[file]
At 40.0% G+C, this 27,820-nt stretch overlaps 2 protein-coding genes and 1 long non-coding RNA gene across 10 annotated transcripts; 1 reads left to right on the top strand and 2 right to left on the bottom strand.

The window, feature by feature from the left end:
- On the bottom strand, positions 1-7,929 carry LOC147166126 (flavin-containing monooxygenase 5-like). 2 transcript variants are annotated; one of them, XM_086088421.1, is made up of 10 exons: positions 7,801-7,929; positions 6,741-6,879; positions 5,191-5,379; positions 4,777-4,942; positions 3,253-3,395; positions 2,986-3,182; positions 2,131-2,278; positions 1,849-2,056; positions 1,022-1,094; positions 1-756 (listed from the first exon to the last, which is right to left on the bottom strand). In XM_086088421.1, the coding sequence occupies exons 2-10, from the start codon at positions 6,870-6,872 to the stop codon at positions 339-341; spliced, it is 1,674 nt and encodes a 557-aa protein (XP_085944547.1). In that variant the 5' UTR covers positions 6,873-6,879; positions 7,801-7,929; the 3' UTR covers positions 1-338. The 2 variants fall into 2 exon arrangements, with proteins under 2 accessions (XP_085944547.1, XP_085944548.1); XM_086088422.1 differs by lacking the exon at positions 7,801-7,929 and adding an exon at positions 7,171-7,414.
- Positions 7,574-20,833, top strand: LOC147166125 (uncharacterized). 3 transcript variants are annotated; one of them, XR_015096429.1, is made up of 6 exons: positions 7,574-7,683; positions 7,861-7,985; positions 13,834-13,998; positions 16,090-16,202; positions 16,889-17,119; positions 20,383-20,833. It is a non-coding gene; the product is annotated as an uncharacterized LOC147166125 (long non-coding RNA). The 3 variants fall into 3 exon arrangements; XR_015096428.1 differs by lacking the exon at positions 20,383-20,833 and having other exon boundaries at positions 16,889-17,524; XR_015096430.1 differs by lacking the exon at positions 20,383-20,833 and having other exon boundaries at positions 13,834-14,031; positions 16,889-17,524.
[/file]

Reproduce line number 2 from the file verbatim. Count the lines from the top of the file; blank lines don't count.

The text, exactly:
The window, feature by feature from the left end: